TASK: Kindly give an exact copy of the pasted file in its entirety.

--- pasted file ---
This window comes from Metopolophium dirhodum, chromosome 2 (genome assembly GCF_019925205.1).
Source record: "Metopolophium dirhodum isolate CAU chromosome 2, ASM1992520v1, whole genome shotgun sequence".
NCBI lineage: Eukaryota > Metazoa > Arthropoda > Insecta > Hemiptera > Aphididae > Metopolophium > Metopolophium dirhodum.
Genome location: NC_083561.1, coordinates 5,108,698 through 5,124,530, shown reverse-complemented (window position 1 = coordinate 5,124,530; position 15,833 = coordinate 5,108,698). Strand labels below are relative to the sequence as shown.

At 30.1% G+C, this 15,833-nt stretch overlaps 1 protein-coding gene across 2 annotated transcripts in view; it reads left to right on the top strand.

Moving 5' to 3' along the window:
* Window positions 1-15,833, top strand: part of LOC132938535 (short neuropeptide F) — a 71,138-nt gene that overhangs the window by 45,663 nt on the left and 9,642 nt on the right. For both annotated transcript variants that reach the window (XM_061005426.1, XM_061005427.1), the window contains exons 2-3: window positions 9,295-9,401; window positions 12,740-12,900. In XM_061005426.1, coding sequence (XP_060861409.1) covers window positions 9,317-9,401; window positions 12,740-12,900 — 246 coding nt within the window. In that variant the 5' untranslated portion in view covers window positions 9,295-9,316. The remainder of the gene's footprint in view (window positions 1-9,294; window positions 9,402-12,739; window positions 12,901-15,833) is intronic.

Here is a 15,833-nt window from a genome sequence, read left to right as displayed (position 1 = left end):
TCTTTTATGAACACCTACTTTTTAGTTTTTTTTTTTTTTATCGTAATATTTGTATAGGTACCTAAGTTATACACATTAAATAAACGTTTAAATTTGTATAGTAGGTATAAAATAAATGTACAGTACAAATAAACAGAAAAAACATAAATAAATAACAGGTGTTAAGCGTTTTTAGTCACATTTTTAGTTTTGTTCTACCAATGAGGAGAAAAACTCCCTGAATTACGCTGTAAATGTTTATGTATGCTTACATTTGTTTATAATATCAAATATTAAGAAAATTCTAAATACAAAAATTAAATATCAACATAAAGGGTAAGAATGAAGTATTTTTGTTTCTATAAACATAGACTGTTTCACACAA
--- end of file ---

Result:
This window comes from Metopolophium dirhodum, chromosome 2 (genome assembly GCF_019925205.1).
Source record: "Metopolophium dirhodum isolate CAU chromosome 2, ASM1992520v1, whole genome shotgun sequence".
NCBI lineage: Eukaryota > Metazoa > Arthropoda > Insecta > Hemiptera > Aphididae > Metopolophium > Metopolophium dirhodum.
Genome location: NC_083561.1, coordinates 5,108,698 through 5,124,530, shown reverse-complemented (window position 1 = coordinate 5,124,530; position 15,833 = coordinate 5,108,698). Strand labels below are relative to the sequence as shown.

At 30.1% G+C, this 15,833-nt stretch overlaps 1 protein-coding gene across 2 annotated transcripts in view; it reads left to right on the top strand.

Moving 5' to 3' along the window:
* Window positions 1-15,833, top strand: part of LOC132938535 (short neuropeptide F) — a 71,138-nt gene that overhangs the window by 45,663 nt on the left and 9,642 nt on the right. For both annotated transcript variants that reach the window (XM_061005426.1, XM_061005427.1), the window contains exons 2-3: window positions 9,295-9,401; window positions 12,740-12,900. In XM_061005426.1, coding sequence (XP_060861409.1) covers window positions 9,317-9,401; window positions 12,740-12,900 — 246 coding nt within the window. In that variant the 5' untranslated portion in view covers window positions 9,295-9,316. The remainder of the gene's footprint in view (window positions 1-9,294; window positions 9,402-12,739; window positions 12,901-15,833) is intronic.

Here is a 15,833-nt window from a genome sequence, read left to right as displayed (position 1 = left end):
TCTTTTATGAACACCTACTTTTTAGTTTTTTTTTTTTTTATCGTAATATTTGTATAGGTACCTAAGTTATACACATTAAATAAACGTTTAAATTTGTATAGTAGGTATAAAATAAATGTACAGTACAAATAAACAGAAAAAACATAAATAAATAACAGGTGTTAAGCGTTTTTAGTCACATTTTTAGTTTTGTTCTACCAATGAGGAGAAAAACTCCCTGAATTACGCTGTAAATGTTTATGTATGCTTACATTTGTTTATAATATCAAATATTAAGAAAATTCTAAATACAAAAATTAAATATCAACATAAAGGGTAAGAATGAAGTATTTTTGTTTCTATAAACATAGACTGTTTCACACAA